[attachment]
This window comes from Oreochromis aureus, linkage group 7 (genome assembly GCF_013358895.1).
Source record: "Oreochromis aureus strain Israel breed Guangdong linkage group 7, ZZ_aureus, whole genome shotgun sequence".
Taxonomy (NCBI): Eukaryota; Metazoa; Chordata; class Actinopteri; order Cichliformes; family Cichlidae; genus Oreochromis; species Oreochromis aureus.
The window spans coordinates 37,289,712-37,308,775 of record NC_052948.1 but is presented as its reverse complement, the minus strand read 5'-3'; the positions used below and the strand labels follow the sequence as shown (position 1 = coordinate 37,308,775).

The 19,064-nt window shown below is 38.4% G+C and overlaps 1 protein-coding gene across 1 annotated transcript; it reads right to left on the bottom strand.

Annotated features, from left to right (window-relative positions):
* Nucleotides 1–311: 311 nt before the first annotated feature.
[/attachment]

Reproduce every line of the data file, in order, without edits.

This window comes from Oreochromis aureus, linkage group 7 (genome assembly GCF_013358895.1).
Source record: "Oreochromis aureus strain Israel breed Guangdong linkage group 7, ZZ_aureus, whole genome shotgun sequence".
Taxonomy (NCBI): Eukaryota; Metazoa; Chordata; class Actinopteri; order Cichliformes; family Cichlidae; genus Oreochromis; species Oreochromis aureus.
The window spans coordinates 37,289,712-37,308,775 of record NC_052948.1 but is presented as its reverse complement, the minus strand read 5'-3'; the positions used below and the strand labels follow the sequence as shown (position 1 = coordinate 37,308,775).

The 19,064-nt window shown below is 38.4% G+C and overlaps 1 protein-coding gene across 1 annotated transcript; it reads right to left on the bottom strand.

Annotated features, from left to right (window-relative positions):
* Nucleotides 1–311: 311 nt before the first annotated feature.